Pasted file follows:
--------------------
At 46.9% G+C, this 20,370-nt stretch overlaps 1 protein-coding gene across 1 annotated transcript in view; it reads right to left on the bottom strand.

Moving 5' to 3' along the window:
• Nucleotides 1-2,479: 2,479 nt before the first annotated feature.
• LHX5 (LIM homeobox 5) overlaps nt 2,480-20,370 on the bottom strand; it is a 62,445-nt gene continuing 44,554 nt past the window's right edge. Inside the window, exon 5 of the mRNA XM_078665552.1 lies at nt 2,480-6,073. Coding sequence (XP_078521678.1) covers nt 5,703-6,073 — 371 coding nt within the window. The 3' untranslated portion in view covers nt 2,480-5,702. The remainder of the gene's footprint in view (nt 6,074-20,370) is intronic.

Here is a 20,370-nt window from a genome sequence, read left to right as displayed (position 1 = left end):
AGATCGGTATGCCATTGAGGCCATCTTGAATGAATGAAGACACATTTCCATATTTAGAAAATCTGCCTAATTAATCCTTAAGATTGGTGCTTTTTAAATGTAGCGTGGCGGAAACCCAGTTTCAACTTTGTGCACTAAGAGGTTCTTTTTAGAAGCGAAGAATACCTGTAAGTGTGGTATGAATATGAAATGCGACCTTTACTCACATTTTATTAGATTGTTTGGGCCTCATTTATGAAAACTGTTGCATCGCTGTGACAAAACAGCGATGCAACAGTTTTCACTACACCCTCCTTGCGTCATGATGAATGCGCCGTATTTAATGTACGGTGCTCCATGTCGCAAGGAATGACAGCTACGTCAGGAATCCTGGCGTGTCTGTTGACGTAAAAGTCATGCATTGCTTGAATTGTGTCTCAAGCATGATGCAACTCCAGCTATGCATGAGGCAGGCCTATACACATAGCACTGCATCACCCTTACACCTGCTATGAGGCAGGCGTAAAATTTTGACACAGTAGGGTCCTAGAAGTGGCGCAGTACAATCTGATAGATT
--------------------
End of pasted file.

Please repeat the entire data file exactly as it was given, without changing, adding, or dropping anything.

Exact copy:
At 46.9% G+C, this 20,370-nt stretch overlaps 1 protein-coding gene across 1 annotated transcript in view; it reads right to left on the bottom strand.

Moving 5' to 3' along the window:
• Nucleotides 1-2,479: 2,479 nt before the first annotated feature.
• LHX5 (LIM homeobox 5) overlaps nt 2,480-20,370 on the bottom strand; it is a 62,445-nt gene continuing 44,554 nt past the window's right edge. Inside the window, exon 5 of the mRNA XM_078665552.1 lies at nt 2,480-6,073. Coding sequence (XP_078521678.1) covers nt 5,703-6,073 — 371 coding nt within the window. The 3' untranslated portion in view covers nt 2,480-5,702. The remainder of the gene's footprint in view (nt 6,074-20,370) is intronic.

Here is a 20,370-nt window from a genome sequence, read left to right as displayed (position 1 = left end):
AGATCGGTATGCCATTGAGGCCATCTTGAATGAATGAAGACACATTTCCATATTTAGAAAATCTGCCTAATTAATCCTTAAGATTGGTGCTTTTTAAATGTAGCGTGGCGGAAACCCAGTTTCAACTTTGTGCACTAAGAGGTTCTTTTTAGAAGCGAAGAATACCTGTAAGTGTGGTATGAATATGAAATGCGACCTTTACTCACATTTTATTAGATTGTTTGGGCCTCATTTATGAAAACTGTTGCATCGCTGTGACAAAACAGCGATGCAACAGTTTTCACTACACCCTCCTTGCGTCATGATGAATGCGCCGTATTTAATGTACGGTGCTCCATGTCGCAAGGAATGACAGCTACGTCAGGAATCCTGGCGTGTCTGTTGACGTAAAAGTCATGCATTGCTTGAATTGTGTCTCAAGCATGATGCAACTCCAGCTATGCATGAGGCAGGCCTATACACATAGCACTGCATCACCCTTACACCTGCTATGAGGCAGGCGTAAAATTTTGACACAGTAGGGTCCTAGAAGTGGCGCAGTACAATCTGATAGATT